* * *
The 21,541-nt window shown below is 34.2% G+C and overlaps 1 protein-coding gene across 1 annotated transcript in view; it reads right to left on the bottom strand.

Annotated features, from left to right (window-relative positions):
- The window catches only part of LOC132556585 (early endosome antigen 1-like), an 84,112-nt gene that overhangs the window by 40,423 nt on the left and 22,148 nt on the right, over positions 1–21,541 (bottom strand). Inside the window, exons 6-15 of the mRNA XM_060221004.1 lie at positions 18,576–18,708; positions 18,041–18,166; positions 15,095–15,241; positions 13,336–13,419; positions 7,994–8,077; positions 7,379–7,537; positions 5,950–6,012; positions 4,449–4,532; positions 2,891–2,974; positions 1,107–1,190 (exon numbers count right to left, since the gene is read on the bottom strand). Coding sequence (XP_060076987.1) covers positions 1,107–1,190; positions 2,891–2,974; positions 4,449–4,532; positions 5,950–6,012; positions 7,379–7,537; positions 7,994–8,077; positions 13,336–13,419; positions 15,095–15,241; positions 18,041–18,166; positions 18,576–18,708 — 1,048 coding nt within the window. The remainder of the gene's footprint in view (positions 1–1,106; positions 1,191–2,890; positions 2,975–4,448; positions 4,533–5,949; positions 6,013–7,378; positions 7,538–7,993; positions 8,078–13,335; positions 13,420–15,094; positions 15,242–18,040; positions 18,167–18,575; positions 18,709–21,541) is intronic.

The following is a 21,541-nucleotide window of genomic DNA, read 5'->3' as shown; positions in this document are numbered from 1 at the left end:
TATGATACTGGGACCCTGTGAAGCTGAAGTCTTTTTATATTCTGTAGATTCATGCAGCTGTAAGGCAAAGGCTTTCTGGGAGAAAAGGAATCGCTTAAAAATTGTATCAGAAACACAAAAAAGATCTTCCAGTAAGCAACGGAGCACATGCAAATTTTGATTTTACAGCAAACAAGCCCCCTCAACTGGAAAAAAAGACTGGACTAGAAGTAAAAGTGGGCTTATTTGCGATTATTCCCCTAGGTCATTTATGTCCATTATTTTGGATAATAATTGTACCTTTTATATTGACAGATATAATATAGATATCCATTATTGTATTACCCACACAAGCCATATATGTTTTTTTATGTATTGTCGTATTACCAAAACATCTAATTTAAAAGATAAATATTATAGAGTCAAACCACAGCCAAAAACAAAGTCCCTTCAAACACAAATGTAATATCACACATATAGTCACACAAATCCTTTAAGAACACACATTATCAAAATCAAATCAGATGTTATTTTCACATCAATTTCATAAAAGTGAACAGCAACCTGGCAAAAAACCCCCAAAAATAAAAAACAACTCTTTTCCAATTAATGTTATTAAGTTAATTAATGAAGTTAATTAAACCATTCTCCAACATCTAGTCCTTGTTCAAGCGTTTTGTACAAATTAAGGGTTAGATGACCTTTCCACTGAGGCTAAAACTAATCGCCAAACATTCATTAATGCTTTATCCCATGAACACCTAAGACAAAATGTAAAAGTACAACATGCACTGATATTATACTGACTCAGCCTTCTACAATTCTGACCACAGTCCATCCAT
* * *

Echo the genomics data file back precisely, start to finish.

The 21,541-nt window shown below is 34.2% G+C and overlaps 1 protein-coding gene across 1 annotated transcript in view; it reads right to left on the bottom strand.

Annotated features, from left to right (window-relative positions):
- The window catches only part of LOC132556585 (early endosome antigen 1-like), an 84,112-nt gene that overhangs the window by 40,423 nt on the left and 22,148 nt on the right, over positions 1–21,541 (bottom strand). Inside the window, exons 6-15 of the mRNA XM_060221004.1 lie at positions 18,576–18,708; positions 18,041–18,166; positions 15,095–15,241; positions 13,336–13,419; positions 7,994–8,077; positions 7,379–7,537; positions 5,950–6,012; positions 4,449–4,532; positions 2,891–2,974; positions 1,107–1,190 (exon numbers count right to left, since the gene is read on the bottom strand). Coding sequence (XP_060076987.1) covers positions 1,107–1,190; positions 2,891–2,974; positions 4,449–4,532; positions 5,950–6,012; positions 7,379–7,537; positions 7,994–8,077; positions 13,336–13,419; positions 15,095–15,241; positions 18,041–18,166; positions 18,576–18,708 — 1,048 coding nt within the window. The remainder of the gene's footprint in view (positions 1–1,106; positions 1,191–2,890; positions 2,975–4,448; positions 4,533–5,949; positions 6,013–7,378; positions 7,538–7,993; positions 8,078–13,335; positions 13,420–15,094; positions 15,242–18,040; positions 18,167–18,575; positions 18,709–21,541) is intronic.

The following is a 21,541-nucleotide window of genomic DNA, read 5'->3' as shown; positions in this document are numbered from 1 at the left end:
TATGATACTGGGACCCTGTGAAGCTGAAGTCTTTTTATATTCTGTAGATTCATGCAGCTGTAAGGCAAAGGCTTTCTGGGAGAAAAGGAATCGCTTAAAAATTGTATCAGAAACACAAAAAAGATCTTCCAGTAAGCAACGGAGCACATGCAAATTTTGATTTTACAGCAAACAAGCCCCCTCAACTGGAAAAAAAGACTGGACTAGAAGTAAAAGTGGGCTTATTTGCGATTATTCCCCTAGGTCATTTATGTCCATTATTTTGGATAATAATTGTACCTTTTATATTGACAGATATAATATAGATATCCATTATTGTATTACCCACACAAGCCATATATGTTTTTTTATGTATTGTCGTATTACCAAAACATCTAATTTAAAAGATAAATATTATAGAGTCAAACCACAGCCAAAAACAAAGTCCCTTCAAACACAAATGTAATATCACACATATAGTCACACAAATCCTTTAAGAACACACATTATCAAAATCAAATCAGATGTTATTTTCACATCAATTTCATAAAAGTGAACAGCAACCTGGCAAAAAACCCCCAAAAATAAAAAACAACTCTTTTCCAATTAATGTTATTAAGTTAATTAATGAAGTTAATTAAACCATTCTCCAACATCTAGTCCTTGTTCAAGCGTTTTGTACAAATTAAGGGTTAGATGACCTTTCCACTGAGGCTAAAACTAATCGCCAAACATTCATTAATGCTTTATCCCATGAACACCTAAGACAAAATGTAAAAGTACAACATGCACTGATATTATACTGACTCAGCCTTCTACAATTCTGACCACAGTCCATCCAT